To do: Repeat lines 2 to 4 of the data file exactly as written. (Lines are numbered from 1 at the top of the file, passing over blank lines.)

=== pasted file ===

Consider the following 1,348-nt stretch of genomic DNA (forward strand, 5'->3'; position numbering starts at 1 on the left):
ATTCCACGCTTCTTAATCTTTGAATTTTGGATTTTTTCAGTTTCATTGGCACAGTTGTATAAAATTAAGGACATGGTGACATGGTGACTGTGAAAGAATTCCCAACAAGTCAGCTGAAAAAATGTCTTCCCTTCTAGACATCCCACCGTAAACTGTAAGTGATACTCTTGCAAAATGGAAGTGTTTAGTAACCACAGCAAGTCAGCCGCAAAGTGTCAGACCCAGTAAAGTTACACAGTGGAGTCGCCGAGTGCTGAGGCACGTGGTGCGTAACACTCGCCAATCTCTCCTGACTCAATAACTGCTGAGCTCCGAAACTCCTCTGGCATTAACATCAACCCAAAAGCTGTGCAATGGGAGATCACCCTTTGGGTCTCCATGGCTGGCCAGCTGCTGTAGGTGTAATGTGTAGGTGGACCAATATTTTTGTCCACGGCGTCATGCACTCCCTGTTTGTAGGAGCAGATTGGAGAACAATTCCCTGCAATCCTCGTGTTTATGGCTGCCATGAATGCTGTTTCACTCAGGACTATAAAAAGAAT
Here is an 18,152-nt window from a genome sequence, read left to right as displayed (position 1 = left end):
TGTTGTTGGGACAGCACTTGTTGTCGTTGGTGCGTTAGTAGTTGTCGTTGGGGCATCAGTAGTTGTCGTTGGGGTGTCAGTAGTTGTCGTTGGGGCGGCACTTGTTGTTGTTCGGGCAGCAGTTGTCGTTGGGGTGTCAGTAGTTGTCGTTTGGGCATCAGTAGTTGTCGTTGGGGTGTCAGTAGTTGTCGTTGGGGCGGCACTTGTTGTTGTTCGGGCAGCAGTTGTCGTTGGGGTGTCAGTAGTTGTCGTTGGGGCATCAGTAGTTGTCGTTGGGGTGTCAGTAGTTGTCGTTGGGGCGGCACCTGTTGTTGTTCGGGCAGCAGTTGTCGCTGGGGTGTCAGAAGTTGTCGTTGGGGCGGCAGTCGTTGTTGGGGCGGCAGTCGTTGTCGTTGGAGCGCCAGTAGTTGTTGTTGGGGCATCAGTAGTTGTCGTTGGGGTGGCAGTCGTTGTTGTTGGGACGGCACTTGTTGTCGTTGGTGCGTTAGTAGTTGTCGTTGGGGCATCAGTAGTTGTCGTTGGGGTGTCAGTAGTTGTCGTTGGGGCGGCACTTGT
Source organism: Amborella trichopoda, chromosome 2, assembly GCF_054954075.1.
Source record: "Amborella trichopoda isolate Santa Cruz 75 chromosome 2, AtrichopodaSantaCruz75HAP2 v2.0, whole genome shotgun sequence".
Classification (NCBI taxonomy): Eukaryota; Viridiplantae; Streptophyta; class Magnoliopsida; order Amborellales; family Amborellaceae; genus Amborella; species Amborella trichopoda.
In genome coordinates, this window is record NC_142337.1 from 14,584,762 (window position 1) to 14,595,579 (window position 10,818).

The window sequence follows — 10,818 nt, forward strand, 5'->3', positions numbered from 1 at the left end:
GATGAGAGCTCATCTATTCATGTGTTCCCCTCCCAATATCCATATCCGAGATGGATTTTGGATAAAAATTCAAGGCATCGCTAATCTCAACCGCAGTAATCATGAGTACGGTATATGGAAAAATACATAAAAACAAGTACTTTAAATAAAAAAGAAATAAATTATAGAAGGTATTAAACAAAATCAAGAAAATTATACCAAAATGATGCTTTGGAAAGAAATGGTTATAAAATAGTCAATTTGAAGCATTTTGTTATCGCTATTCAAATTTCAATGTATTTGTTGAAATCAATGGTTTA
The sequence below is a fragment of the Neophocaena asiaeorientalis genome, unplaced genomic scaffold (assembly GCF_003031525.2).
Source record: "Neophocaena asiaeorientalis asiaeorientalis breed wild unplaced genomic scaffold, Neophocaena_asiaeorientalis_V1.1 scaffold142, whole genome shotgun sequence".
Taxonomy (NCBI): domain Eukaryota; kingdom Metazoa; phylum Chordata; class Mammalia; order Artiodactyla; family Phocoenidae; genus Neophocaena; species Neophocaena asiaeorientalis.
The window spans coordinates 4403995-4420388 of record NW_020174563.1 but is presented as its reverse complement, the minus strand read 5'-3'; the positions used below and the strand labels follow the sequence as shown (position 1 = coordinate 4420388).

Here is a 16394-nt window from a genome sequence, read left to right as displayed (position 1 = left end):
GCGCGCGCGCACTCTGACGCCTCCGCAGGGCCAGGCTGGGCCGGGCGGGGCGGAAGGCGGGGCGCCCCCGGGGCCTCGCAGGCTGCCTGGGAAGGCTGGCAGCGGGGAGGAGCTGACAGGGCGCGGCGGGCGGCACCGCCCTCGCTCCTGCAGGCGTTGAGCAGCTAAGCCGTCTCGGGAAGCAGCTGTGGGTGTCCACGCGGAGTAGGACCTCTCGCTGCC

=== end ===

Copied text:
ATTCCACGCTTCTTAATCTTTGAATTTTGGATTTTTTCAGTTTCATTGGCACAGTTGTATAAAATTAAGGACATGGTGACATGGTGACTGTGAAAGAATTCCCAACAAGTCAGCTGAAAAAATGTCTTCCCTTCTAGACATCCCACCGTAAACTGTAAGTGATACTCTTGCAAAATGGAAGTGTTTAGTAACCACAGCAAGTCAGCCGCAAAGTGTCAGACCCAGTAAAGTTACACAGTGGAGTCGCCGAGTGCTGAGGCACGTGGTGCGTAACACTCGCCAATCTCTCCTGACTCAATAACTGCTGAGCTCCGAAACTCCTCTGGCATTAACATCAACCCAAAAGCTGTGCAATGGGAGATCACCCTTTGGGTCTCCATGGCTGGCCAGCTGCTGTAGGTGTAATGTGTAGGTGGACCAATATTTTTGTCCACGGCGTCATGCACTCCCTGTTTGTAGGAGCAGATTGGAGAACAATTCCCTGCAATCCTCGTGTTTATGGCTGCCATGAATGCTGTTTCACTCAGGACTATAAAAAGAAT
Here is an 18,152-nt window from a genome sequence, read left to right as displayed (position 1 = left end):
TGTTGTTGGGACAGCACTTGTTGTCGTTGGTGCGTTAGTAGTTGTCGTTGGGGCATCAGTAGTTGTCGTTGGGGTGTCAGTAGTTGTCGTTGGGGCGGCACTTGTTGTTGTTCGGGCAGCAGTTGTCGTTGGGGTGTCAGTAGTTGTCGTTTGGGCATCAGTAGTTGTCGTTGGGGTGTCAGTAGTTGTCGTTGGGGCGGCACTTGTTGTTGTTCGGGCAGCAGTTGTCGTTGGGGTGTCAGTAGTTGTCGTTGGGGCATCAGTAGTTGTCGTTGGGGTGTCAGTAGTTGTCGTTGGGGCGGCACCTGTTGTTGTTCGGGCAGCAGTTGTCGCTGGGGTGTCAGAAGTTGTCGTTGGGGCGGCAGTCGTTGTTGGGGCGGCAGTCGTTGTCGTTGGAGCGCCAGTAGTTGTTGTTGGGGCATCAGTAGTTGTCGTTGGGGTGGCAGTCGTTGTTGTTGGGACGGCACTTGTTGTCGTTGGTGCGTTAGTAGTTGTCGTTGGGGCATCAGTAGTTGTCGTTGGGGTGTCAGTAGTTGTCGTTGGGGCGGCACTTGT